MIT has an early action admissions period that is non-binding and closes on November 1. The regular action deadline is January 1. You should go to the admissions web page and start a My MIT account. You will also be able to find the necessary requirements for admission. A few things to keep in mind: you must take calculus and the sciences, particularly physics, and these should be the most rigorous courses your school has to offer; you should do your best to get a job or internship in your field of interest for the summer in order to demonstrate the passion you have for your area of study. If you do not do the optional interview you will not gain admission unless MIT waives the interview.
Current Students Interested in Joining Track & Field/Cross Country
If you are currently a student at MIT and you'd like to try out for the team, please contact Coach Taylor via e-mail. After that point, you can either schedule a time to meet with him in his office or stop by the track during practice. Bear in mind it is impossible to join the team once the season has started, so make sure you get this taken care of ahead of time to get your chance to try out for the team.
Other sources of information about MIT
What to Expect at MIT
Most student /athletes interested in track and field / cross
country at MIT have very similar questions and concerns. What does it
take to get admitted to MIT? Is MIT only about math and science? How
can I afford the cost of an MIT education? Doesn't MIT just have a
bunch of nerds? What does it take to make the team? Will I have
enough time to compete and take care of my academic responsibilities?
What does MIT offer that is so unique? Why should I go to MIT?
What does it take to get admitted to MIT?
Many questions can be answered by the admissions web page and by the data
collected by the Office of the Provost on the classes that entered from 2003 through 2016. 40% of MIT admits are valedictorians. The average SAT I math score
is over 760, but lower scores do get admitted. A well rounded, successful and
driven student will stand a reasonable chance of getting admitted
Is MIT only about math and science?
In addition to the core of science and technology, MIT boasts majors in 35
fields, including management, economics, humanities, history, literature, music
and theater arts and many more. Students are required to take one HASS (Humanity, Art, and Social Science) class per semester and many students end up minoring in a non-technical subject. MIT is ranked first in the country in more fields within engineering and undergraduate business than any other school in the country, and is ranked #1 yet again among graduate schools. Special Reports and a backgound
of MIT can be found at http://web.mit.edu/newsoffice/reports.html.
How can I afford the cost of an MIT education?
Tuition for 2018-2019 is set at $51,832, with the full cost of tuition, fees,
room and board costing $70240. MIT's admission is need blind. In addition to
an excellent financial aid program, MIT offers ROTC on campus. Other means of
offsetting the cost of an MIT education can be found in the numerous jobs and
research opportunities. The Undergraduate Research Opportunities Program (UROP),
which gives students the opportunity for excellent research while getting paid
for it, and summer internships, where many track and cross country participants
find excellent employment in their fields for up to $30,000 and more, sometimes
including a stipend for housing. In addition, the starting
salaries of MIT graduates often makes the cost of the MIT education a bargain
in the long run. Additional information can be found at the Career
Services Office. MIT also has a financial aid calculator that can accessed here.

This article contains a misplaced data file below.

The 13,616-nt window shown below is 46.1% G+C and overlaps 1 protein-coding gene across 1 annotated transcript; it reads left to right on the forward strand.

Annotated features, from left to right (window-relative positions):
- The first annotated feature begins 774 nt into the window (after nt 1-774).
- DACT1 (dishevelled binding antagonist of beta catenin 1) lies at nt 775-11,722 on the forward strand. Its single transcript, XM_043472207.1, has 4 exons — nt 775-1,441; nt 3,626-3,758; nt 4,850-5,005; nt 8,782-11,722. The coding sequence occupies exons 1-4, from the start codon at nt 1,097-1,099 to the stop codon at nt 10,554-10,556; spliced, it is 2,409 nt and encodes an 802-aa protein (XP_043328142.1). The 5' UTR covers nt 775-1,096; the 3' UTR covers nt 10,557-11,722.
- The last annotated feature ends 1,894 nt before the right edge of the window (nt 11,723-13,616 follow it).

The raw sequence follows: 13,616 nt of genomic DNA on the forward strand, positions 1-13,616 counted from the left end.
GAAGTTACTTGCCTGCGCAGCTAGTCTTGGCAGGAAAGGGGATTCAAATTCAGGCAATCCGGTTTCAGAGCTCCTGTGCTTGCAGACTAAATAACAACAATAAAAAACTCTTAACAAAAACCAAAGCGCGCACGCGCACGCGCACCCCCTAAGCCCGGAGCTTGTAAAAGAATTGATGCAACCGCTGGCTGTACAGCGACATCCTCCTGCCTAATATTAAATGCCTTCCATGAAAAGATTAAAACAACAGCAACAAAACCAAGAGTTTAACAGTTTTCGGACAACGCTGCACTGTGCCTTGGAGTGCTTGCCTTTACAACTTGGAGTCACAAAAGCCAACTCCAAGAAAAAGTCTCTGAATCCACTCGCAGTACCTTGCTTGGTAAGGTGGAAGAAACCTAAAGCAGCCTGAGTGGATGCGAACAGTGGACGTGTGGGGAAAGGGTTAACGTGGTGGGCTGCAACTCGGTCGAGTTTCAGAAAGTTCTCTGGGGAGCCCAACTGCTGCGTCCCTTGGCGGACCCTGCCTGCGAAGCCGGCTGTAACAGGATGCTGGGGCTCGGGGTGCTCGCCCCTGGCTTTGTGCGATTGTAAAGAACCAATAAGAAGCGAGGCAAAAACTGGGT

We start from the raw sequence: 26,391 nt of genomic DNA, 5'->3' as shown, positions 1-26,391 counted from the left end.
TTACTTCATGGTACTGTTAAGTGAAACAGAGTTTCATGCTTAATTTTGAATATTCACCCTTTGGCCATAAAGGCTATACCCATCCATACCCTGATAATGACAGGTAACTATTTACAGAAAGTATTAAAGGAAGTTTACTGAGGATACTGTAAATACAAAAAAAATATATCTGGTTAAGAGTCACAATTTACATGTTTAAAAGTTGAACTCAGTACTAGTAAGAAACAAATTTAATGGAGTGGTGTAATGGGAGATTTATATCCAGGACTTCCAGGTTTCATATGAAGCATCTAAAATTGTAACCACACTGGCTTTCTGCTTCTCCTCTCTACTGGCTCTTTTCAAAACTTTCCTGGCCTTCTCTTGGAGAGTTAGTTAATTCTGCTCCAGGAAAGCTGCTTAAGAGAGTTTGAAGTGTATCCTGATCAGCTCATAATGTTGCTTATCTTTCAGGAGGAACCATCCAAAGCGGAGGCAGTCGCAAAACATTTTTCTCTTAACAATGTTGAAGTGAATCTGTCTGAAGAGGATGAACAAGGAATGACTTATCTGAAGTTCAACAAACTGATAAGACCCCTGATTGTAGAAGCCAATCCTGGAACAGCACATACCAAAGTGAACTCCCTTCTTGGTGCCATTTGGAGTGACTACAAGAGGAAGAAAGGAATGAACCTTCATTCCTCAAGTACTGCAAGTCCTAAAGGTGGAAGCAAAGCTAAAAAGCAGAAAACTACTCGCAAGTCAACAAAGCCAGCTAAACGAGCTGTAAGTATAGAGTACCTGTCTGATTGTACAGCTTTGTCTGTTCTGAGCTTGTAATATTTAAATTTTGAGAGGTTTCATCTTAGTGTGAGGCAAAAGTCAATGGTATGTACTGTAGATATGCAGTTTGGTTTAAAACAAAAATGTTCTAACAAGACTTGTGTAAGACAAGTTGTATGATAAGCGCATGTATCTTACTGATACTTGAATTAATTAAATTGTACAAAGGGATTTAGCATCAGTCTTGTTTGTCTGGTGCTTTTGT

Doesn't MIT just have a bunch of nerds?
The reason the track and field team has a 90% yield for admitted student/athletes is that those who visit see that the rumors of thick glasses held together with tape, and pocket protectors in sight are not at all accurate. Visitors see student-athletes excelling academically as well as in track and field, and having time for a social life in a city that has a great deal to offer to MIT and the many other colleges in the area. MIT students are driven to succeed and do so in every part of their lives. The best education / athletic experience possible is difficult to turn down.
What does it take to make the team?
In order to make the cross country or track teams at MIT, the
coaching staff needs to see the desire, dedication and ability
necessary to contribute to the team's success. Generally, that
translates to 20-25 individuals for cross country and 45-55 for track
and field. If the athletes do the off season work that is asked of
them and demonstrate adequate competitiveness relative to the team, they will make the team.
Will I have enough time to compete and take care of my academic
Every season, MIT track and cross country qualifies as one of the
Academic All America teams, usually in the top 10. The student-athletes at MIT not only do well with athletics and academics, but many take part in a UROP as well. What will generally not work is overloading courses (more than the typical four per term) or joining additional organizations. Most MIT admits have demonstrated the ability and organizational skills to handle challenging workloads in high school. In fact, athletics helps budget time better. Annually, the GPAs for the cross country and track teams are as good or better than that of the average student at MIT, consistently at 4.5-4.6 on a 5.0 scale, and there are no easy majors at MIT.
What does MIT offer that is so unique?
In addition to the cutting edge research opportunities with some
of the brightest minds in the world, the academic challenges that
will prepare graduates to be leaders of research and technology in
their respective fields, the most athletic opportunities for any
college in the country, the single, most unique piece of MIT is the
networking and collaboration available with a collection of the
brightest minds in the world. Many start up companies are formed
through the friendships and connections established at MIT
Why should I go to MIT?
Why not? There is no better investment in your career than an MIT education. Educational, athletic and cultural opportunities are more
plentiful at MIT and in Boston than anywhere else. Contact Coach Halston Taylor for a visit and you will undoubtedly be convinced MIT will be the best choice to continue your education and athletics career.